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CSM safety research gains international acclaim

Academics from the University of Exeter's Tremough Campus are achieving international acclaim for developing a new approach to health and safety in the quarrying industry. Anam Parand and Dr Patrick Foster, both based at the University of Exeter's Camborne School of Mines (CSM) on the Tremough Campus, which is part of the Combined Universities in Cornwall (CUC) initiative, have travelled to the other side of the world to present their award-winning research.

Anam Parand, an expert in workplace psychology, has been working with CSM mining engineering experts at six quarries across the UK. By spending time working with employees at all levels in each quarry, she has identified the root causes of the most common accidents and established new, bespoke approaches to tackling them. In one case, this resulted in a 95 per cent reduction in unsafe incidents.

Ms Parand and Dr Foster have presented their research findings at conferences in Australia, South Africa and Germany. They have also won the Health and Safety Best Practice Award from the Quarry Product Association and were awarded a certificate of achievement at the Royal Society for the Protection of Accidents RyderMarsh Behavioural Safety Best Practice Awards.

"Quarrying is a growth industry in the UK with around 3,000 quarries in the UK, currently employing some 35,000 people," said Anam Parand. "It also has one of the highest rates of injury of any industry. There is an urgent need to improve safety in the sector and by working with employees at all levels to establish the root causes of accidents and come up with practical solutions we believe we can make a real difference."

This study is funded by the Minerals Industry Sustainable Technology Programme (MIST) and the Objective One Cornwall Research Fund. It is supported by the Health and Safety Executive (HSE). The minerals company, WBB Minerals Ltd, has offered its quarries to trial the behavioural safety process.

Andy Price, Integrated Systems Manager for WBB Minerals said: "This project has brought real benefits, not least the better team working that it has helped to inspire between operatives and management. What started as an operative led initiative soon became a valuable platform for two way discussion, problem solving and empowerment of the workforce on key health and safety issues. The systematic measurement of unsafe acts, relevant to each individual site, forms just the starting point. We look forward, in the next phase of the project, to widening the CSM methodology to include environment and quality risks alongside health and safety - a truly integrated approach."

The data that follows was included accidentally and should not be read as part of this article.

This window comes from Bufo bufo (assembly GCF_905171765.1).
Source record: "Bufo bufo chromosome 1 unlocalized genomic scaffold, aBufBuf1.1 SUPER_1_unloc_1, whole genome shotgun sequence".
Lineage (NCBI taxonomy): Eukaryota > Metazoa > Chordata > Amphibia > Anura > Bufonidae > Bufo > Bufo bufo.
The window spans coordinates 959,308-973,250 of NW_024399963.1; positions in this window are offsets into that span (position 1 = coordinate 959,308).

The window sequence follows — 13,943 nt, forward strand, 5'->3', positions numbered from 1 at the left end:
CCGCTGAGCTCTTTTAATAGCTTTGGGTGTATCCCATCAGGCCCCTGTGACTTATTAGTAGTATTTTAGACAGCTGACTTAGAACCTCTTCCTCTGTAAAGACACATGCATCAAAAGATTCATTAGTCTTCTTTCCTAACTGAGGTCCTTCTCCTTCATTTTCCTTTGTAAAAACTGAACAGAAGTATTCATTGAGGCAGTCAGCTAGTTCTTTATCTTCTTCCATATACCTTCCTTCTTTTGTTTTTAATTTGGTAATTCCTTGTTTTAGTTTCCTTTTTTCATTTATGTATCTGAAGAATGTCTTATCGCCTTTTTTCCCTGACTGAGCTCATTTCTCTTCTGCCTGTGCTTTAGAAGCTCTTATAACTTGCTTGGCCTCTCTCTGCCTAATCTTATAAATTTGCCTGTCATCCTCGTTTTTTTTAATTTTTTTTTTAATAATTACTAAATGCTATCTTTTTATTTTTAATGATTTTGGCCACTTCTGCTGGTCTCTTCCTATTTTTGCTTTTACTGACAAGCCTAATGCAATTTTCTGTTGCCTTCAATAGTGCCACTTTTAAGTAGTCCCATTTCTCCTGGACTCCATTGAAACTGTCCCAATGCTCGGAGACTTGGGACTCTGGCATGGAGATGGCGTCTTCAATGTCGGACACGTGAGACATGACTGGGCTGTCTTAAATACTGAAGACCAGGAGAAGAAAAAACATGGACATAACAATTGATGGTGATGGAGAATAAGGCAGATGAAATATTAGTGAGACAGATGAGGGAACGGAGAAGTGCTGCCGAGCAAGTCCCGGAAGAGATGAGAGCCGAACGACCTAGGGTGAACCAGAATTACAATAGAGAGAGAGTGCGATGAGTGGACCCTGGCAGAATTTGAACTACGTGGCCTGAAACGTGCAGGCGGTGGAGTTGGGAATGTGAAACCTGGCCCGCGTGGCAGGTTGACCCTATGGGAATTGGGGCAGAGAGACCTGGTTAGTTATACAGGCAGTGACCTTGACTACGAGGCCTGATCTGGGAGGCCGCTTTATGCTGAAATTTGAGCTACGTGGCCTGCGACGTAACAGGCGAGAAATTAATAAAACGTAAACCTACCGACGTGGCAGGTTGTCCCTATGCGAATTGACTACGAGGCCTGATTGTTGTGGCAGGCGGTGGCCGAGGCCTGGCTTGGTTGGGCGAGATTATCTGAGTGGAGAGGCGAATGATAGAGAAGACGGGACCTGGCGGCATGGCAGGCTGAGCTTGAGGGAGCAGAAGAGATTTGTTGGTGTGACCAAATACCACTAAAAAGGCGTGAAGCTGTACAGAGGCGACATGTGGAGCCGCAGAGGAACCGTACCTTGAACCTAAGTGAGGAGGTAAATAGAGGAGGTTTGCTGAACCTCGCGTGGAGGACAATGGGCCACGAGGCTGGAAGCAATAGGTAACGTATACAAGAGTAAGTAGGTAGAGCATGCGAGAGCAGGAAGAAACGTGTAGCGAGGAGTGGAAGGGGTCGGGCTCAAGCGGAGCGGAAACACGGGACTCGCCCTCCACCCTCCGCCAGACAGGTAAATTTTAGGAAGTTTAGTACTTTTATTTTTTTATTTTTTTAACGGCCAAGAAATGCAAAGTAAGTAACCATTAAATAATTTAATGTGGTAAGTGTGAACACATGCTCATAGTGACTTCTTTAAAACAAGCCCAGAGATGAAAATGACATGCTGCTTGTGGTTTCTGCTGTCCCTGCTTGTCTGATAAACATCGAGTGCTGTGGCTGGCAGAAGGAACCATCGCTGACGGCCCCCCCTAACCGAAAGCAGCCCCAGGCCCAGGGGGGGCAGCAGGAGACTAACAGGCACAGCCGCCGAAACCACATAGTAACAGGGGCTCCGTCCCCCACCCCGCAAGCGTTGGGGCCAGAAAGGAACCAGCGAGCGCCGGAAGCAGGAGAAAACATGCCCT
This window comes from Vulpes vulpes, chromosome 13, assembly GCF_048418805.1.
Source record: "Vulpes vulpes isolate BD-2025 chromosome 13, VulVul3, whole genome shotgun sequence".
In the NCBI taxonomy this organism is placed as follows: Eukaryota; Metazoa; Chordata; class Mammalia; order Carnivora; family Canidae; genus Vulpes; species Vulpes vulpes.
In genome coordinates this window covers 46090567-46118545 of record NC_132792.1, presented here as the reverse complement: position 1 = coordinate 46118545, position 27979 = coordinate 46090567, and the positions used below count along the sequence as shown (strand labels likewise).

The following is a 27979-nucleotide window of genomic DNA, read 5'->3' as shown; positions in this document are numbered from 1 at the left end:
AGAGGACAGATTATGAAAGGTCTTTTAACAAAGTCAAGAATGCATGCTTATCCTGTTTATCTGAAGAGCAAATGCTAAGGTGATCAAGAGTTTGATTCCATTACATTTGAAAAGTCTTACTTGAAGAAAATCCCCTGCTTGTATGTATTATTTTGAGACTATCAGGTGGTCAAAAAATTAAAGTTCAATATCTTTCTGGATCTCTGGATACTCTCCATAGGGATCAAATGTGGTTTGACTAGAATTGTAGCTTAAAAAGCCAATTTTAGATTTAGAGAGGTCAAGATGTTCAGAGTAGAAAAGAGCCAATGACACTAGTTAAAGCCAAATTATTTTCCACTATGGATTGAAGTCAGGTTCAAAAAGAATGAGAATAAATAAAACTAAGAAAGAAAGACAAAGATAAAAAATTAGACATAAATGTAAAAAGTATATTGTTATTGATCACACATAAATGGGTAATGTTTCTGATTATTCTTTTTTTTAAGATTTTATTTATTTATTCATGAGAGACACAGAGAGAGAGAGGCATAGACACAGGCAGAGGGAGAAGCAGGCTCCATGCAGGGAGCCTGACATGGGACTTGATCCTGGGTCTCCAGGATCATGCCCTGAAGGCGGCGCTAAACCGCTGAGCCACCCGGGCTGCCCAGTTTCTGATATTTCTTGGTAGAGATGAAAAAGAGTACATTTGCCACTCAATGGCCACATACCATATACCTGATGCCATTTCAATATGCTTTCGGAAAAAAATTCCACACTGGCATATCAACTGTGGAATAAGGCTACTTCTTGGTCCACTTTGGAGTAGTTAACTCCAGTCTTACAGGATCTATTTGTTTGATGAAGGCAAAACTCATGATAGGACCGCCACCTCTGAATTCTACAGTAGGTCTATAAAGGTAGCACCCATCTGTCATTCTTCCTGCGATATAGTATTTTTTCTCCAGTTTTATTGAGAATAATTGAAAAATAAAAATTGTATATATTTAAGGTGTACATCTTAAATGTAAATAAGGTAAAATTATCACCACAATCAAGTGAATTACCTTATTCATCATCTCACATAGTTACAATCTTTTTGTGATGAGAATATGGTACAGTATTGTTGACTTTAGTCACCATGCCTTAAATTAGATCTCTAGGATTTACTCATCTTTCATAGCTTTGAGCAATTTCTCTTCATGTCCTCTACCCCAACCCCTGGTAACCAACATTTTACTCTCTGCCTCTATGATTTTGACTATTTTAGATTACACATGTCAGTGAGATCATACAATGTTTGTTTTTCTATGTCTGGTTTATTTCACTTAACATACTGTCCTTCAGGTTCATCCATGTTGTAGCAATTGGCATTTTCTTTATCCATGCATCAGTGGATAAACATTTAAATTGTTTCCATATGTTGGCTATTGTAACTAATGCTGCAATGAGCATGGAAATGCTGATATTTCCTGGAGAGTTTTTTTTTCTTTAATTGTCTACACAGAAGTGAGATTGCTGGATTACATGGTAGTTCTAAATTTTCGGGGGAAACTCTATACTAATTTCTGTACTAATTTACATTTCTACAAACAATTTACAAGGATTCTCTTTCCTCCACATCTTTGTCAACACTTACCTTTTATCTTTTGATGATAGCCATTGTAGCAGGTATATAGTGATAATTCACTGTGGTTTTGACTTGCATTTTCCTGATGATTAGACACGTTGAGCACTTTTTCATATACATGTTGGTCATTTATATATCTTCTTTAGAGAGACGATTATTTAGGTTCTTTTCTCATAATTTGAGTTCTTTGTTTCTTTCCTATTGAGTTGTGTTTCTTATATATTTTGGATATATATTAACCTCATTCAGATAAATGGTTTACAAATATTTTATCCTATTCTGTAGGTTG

CUC Executive Director, Dr Ian Tunbridge commented: "This is a great example of academic research leading to real advances in business. The new approach pioneered in Cornwall has the potential to help quarries become safer and ultimately more profitable. The presence of world class experts in the county also acts as a magnet for inward investment as businesses seek to tap into the wealth of specialist knowledge now held within the CUC partnership."

Ms Parand and Dr Foster now aim to have this research published in an academic journal and are also trialling the research at three more WBB Minerals quarry sites in Devon and East Anglia.

For further information contact Sarah Hoyle, Press Officer, University of Exeter on 01392 262062/07989 446920 or email


Editor's notes:

For more information on this project:

Camborne School of Mines (CSM) was founded in 1888 and became part of the University of Exeter in 1993. CSM has an international reputation for research and teaching related to the understanding and management of the Earth's natural processes, resources and the environment. Its portfolio of undergraduate, postgraduate and research degree programmes provide an excellent basis for careers, in the UK or overseas, within the Earth resources, civil engineering, environmental and energy sectors. The vast majority of CSM graduates are employed in areas related to their degree. CSM is based at the University of Exeter's Tremough Campus, near Penryn.

The £100 million Tremough campus is a Combined Universities in Cornwall initiative of which the University of Exeter and University College Falmouth are two of the founding partners. It is funded mainly by the European Union (Objective One), the South West Regional Development Agency, and the Higher Education Funding Council for England, with support from Cornwall County Council. Set in 70 acres of countryside, but close to the waterside towns of Penryn and Falmouth, the campus offers a lively student community. The University of Exeter now offers degrees in Biology, Cornish Studies, English, Geology, Geography, History, Law, Mining Engineering, Politics and Renewable Energy on its Tremough Campus, which has expanded rapidly as part of the Combined Universities in Cornwall initiative.


Clare Morgan
Media Relations Manager
Objective One Partnership Office
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Telephone: 01872 223439

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